It seems nothing and no one is beyond Donald Trump’s ability to bombastically insult or single out for scorn. Last month it was immigrants, last week it was women, and this week its hedge fund managers. Trump says that he is ready to reform the tax code to get the managers to pay up their fair share.
Looking for some descriptions with just the right flavor, Trump chose to call hedge fund managers “paper pushers,” who can ease the tax burden of the middle class by just paying their taxes in a fair way.
“The hedge fund guys are getting away with murder. They’re making a tremendous amount of money. They have to pay taxes. I want to lower the rates for the middle class. The middle class is the one, they’re getting absolutely destroyed. This country doesn’t have—won’t have a middle class very soon,” Trump told CBS News.
Trump was even able to back up his comments with a real-life example of a loophole he is ready to fill if he gets elected president. Known as the “carried interest loophole,” this is a provision allowed by the tax code which lets private equity and hedge fund managers pay their taxes at the same rate as capital gains instead of at the rate of ordinary income. The difference is almost double: capital gains tax rate is only 20 percent, while the bracket many, if not most hedge fund managers would find themselves in is most like hovering around 39.6 percent.
On this subject Trump sounds more like a Democrat than a Republican contender. Hillary Clinton expressed a similar sentiment without the insults saying last May that, “something is wrong when CEOs earn more than 300 times than what the typical American worker earns and when hedge fund managers pay a lower tax rate than truck drivers or nurses.” Bernie Sanders has made tax inequality a cornerstone of his campaign rhetoric.
The chief investment officer, Michael Garrow, of the HS Group, a Hong Kong-based investment management firm, announced that Mohan Rajasooria will be launching a new hedge fund, Zaaba Capital.
Rajasooria left Morgan Sze’s Azentus Capital Management earlier this year, and hopes to open is new fund with a minimum of $250 million from institutional clients, founding partners of Zaaba, in addition to the HS Group.
Zaaba will also be based in Hong Kong, and plans to invest in equities, convertible bonds and corporate credit in the Asian marketplace. Garrow added that the hedge fund will be free to take large amounts of capital outside the usual Asian hedge fund key countries such as Japan, Korea and China.
“A lot of the pan-Asia funds are de facto northeast Asian funds,” said Garrow. “It’s pretty slim pickings in terms of funds that really address Asia outside northeast Asia. The intention is really to capture the major opportunity sets around the region.”
Citigroup Inc. agreed to a settlement of $13.5 million to end the class-action suit against its “Corporate Special Opportunities” (“CSO”) hedge fund. The preliminary settlement was filed in a Manhattan federal court and will still be subjected to court approval and a fairness hearing.
The plaintiffs in the lawsuit claimed that Citigroup and its wholly-owned subsidiary Citigroup Alternative Investments, LLC, had purposefully misrepresented the true risks involved in investing in the CSO hedge fund. They also accused the defendants of lying to investors in order to keep them invested in the fund in 2007. This deceit and persuasion led to great investor losses when the fund was forced to close in 2008.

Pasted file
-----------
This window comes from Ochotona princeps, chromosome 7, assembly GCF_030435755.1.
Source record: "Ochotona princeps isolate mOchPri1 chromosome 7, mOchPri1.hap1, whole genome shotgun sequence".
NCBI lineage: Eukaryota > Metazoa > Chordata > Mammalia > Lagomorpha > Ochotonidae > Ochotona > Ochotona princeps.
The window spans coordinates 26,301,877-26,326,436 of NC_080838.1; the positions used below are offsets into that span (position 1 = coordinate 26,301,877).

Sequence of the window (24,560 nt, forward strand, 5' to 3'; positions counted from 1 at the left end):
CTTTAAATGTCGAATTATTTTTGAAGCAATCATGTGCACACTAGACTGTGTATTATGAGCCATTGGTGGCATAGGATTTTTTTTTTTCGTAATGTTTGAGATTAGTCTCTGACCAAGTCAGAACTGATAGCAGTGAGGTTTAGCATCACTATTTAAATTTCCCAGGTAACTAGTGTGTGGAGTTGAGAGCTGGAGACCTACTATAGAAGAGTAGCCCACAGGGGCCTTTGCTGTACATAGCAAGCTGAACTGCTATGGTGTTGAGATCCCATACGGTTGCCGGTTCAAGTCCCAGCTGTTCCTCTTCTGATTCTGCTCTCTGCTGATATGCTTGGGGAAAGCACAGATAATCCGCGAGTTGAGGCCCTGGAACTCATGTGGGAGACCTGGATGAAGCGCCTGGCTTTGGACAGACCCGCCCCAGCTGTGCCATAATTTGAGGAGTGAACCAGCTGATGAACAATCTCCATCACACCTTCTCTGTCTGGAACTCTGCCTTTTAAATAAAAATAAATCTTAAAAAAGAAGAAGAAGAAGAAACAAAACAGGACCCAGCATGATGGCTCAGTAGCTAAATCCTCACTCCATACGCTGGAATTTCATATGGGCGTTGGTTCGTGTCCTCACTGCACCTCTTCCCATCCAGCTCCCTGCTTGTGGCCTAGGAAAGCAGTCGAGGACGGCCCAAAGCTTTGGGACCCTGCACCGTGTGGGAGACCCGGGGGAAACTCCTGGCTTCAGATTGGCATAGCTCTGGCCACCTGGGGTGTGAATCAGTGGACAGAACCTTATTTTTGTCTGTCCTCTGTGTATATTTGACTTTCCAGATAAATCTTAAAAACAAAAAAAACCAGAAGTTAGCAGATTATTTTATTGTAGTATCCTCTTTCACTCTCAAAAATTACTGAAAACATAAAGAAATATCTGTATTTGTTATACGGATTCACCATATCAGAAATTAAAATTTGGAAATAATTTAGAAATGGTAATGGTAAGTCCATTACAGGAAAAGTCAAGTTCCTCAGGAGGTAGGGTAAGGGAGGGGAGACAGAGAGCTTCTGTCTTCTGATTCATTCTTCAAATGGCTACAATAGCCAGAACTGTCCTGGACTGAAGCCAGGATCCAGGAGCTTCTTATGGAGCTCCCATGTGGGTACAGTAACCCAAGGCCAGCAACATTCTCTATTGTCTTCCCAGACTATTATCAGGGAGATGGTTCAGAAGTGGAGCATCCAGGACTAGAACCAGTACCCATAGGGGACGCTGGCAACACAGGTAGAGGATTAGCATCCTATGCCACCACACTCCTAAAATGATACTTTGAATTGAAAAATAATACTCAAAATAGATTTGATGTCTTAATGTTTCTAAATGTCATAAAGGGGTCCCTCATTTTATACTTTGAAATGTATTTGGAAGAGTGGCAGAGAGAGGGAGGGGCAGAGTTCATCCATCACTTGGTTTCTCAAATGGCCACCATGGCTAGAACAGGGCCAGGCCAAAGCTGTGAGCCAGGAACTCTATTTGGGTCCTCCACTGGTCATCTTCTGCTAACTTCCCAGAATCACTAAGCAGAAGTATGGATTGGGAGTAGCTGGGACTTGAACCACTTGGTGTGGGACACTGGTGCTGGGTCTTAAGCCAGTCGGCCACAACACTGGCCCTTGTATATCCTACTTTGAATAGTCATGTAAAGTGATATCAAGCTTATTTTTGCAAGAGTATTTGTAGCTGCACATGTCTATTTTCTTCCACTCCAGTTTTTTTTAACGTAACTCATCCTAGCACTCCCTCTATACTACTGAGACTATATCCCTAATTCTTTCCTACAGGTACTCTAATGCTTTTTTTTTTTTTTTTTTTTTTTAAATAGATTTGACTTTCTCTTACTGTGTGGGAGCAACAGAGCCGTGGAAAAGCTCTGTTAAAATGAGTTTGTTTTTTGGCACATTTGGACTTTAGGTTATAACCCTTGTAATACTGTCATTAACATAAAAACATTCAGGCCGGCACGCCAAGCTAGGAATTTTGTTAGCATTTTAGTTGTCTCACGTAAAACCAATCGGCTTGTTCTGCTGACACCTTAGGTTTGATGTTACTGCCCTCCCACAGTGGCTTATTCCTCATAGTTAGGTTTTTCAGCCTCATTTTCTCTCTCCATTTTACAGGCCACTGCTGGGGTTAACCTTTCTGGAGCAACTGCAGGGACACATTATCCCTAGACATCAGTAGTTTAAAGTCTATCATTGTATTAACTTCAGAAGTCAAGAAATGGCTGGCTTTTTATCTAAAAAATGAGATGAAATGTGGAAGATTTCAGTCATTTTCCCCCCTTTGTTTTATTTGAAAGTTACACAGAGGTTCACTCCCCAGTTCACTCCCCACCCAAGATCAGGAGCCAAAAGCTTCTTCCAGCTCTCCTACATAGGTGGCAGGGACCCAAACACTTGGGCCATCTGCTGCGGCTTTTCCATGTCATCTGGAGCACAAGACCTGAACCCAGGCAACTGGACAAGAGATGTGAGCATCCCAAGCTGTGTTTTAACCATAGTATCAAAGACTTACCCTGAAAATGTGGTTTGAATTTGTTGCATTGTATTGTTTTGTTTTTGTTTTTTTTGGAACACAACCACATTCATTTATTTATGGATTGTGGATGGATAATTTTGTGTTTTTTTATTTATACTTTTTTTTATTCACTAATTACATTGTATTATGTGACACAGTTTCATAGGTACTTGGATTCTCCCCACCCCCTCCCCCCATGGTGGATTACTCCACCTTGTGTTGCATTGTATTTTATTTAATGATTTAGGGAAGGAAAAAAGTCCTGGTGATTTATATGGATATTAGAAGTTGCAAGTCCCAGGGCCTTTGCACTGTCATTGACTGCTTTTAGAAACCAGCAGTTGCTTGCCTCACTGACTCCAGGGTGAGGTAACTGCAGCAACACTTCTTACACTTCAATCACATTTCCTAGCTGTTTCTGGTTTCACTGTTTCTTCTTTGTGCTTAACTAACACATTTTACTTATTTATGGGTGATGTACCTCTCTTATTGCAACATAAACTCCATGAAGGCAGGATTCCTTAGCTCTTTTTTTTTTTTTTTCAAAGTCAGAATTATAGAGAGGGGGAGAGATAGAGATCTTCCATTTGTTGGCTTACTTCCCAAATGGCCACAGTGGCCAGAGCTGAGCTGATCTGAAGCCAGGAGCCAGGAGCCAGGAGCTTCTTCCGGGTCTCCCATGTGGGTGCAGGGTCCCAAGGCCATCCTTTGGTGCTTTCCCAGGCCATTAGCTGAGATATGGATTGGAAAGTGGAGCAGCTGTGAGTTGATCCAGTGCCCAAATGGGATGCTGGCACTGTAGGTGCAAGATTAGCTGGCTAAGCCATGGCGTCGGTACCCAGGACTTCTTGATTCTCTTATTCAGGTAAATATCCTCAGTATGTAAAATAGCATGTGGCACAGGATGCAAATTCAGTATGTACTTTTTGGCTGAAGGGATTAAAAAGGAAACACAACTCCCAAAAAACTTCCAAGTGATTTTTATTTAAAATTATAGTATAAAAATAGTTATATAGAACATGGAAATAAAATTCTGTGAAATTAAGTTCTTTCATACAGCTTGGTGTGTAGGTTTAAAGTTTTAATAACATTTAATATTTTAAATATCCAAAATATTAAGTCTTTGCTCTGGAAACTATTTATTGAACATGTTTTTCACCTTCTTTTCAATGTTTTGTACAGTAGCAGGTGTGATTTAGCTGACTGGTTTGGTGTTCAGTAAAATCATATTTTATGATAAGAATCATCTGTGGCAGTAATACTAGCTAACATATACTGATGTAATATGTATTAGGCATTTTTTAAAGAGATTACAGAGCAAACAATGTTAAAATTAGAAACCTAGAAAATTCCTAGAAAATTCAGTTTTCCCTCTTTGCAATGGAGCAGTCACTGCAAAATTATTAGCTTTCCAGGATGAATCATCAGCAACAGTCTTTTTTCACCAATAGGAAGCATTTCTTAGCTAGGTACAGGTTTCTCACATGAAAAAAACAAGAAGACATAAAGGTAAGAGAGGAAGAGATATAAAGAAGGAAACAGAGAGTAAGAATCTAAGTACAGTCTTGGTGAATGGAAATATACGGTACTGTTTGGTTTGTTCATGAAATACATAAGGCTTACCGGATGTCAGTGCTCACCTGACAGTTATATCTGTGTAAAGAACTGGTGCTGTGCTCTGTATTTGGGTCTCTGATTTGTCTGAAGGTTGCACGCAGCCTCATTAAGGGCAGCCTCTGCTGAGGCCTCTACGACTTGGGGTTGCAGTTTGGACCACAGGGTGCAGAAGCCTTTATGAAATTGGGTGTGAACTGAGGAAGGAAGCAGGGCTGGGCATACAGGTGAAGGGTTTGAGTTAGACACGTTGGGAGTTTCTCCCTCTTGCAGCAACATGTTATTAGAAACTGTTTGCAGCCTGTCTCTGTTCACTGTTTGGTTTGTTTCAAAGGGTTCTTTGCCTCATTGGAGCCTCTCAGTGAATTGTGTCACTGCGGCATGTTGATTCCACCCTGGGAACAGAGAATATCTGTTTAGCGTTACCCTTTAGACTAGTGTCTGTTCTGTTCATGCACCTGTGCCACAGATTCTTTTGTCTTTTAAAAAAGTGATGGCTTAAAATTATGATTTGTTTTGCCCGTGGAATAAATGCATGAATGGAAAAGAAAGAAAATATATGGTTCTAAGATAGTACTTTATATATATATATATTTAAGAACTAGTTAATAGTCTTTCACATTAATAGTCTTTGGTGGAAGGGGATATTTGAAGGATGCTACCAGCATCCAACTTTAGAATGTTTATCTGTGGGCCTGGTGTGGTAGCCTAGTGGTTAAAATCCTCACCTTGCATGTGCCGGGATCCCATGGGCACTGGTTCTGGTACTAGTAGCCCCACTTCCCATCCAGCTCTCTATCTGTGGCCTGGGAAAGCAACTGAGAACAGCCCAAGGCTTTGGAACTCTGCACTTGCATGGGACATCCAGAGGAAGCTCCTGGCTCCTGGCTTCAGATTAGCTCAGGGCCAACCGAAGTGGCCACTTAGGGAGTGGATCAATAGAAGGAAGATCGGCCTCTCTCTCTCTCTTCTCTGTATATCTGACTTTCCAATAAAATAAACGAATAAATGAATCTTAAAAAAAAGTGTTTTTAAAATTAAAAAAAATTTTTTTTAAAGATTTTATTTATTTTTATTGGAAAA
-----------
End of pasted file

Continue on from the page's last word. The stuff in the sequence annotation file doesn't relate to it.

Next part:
Claims by the plaintiffs stated that investors were lied to about the quality of the fund’s portfolio, specifically in a letter from the company published in December 2007. Six weeks after stating that the CSO fund was “fundamentally sound” the company no longer permitted withdrawals from the fund to prevent further losses. Despite this action the fund had to be liquidated, resulting in huge losses of millions of dollars to investors.
In wake of huge losses for its Vermillion Asset Management LLC Viridian commodity fund, the private equity firm Carlyle Group LP split with the founders of its flagship hedge fund.
The fund shrank by about 75 percent from its peak of $2 billion down to only $50 million in assets.
The fund, which traded in oil, metals and agricultural markets, lost 23 percent in 2014. More recent investor bailouts began this past spring, causing the fund to plummet to its recent low point.
Christopher Nygaard and Drew Gilbert co-founded Vermillion in 2005. In 2012 they sold a majority equity stake to Carlyle. This past June the partners left the fund. The firm is now in retreat, reducing its investments in oil, natural gas, coal, iron ore and agriculture, and the traders and strategists involved in those investments are also leaving.
In a statement, Carlyle said it is “repositioning our commodities business, particularly in commodities finance, to capture an enormous global opportunity.”
Here is a quick run-down of some of the world’s hedge funds that barely kept their heads above the flood of bad news coming from China and Greece this past year. US monetary policy doubts did not help the already bad situation for many managers.
The third worst performing fund in 2015 was Crispin Odey’s Odey European fund. Valued at €2.7 billion, the fund was down 14.8 percent in mid-July, according to an investigation of 500 funds by HSBC’s Alternative Investment Group.
Another poor performer, ranked among HSBC’s 20 worst funds, was New York-based Fortress Investment. Fortress’s $1.2 billion Macro fund lost 10.6 percent as of June 30.
Neither hedge fund manager offered a comment on the performance, although Mr. Odey did write in a letter to investors about the poor performance: “Nobody likes looking foolish. Nobody likes losing money,” he admitted.
The winner of the biggest loser award for hedge funds in 2015 is the Amsterdam-based manager HiQ Invest Market Neutral fund. At the end of May the fund had already lost 17.62 percent, losing almost half of its value since January. The fund is valued at $45 million.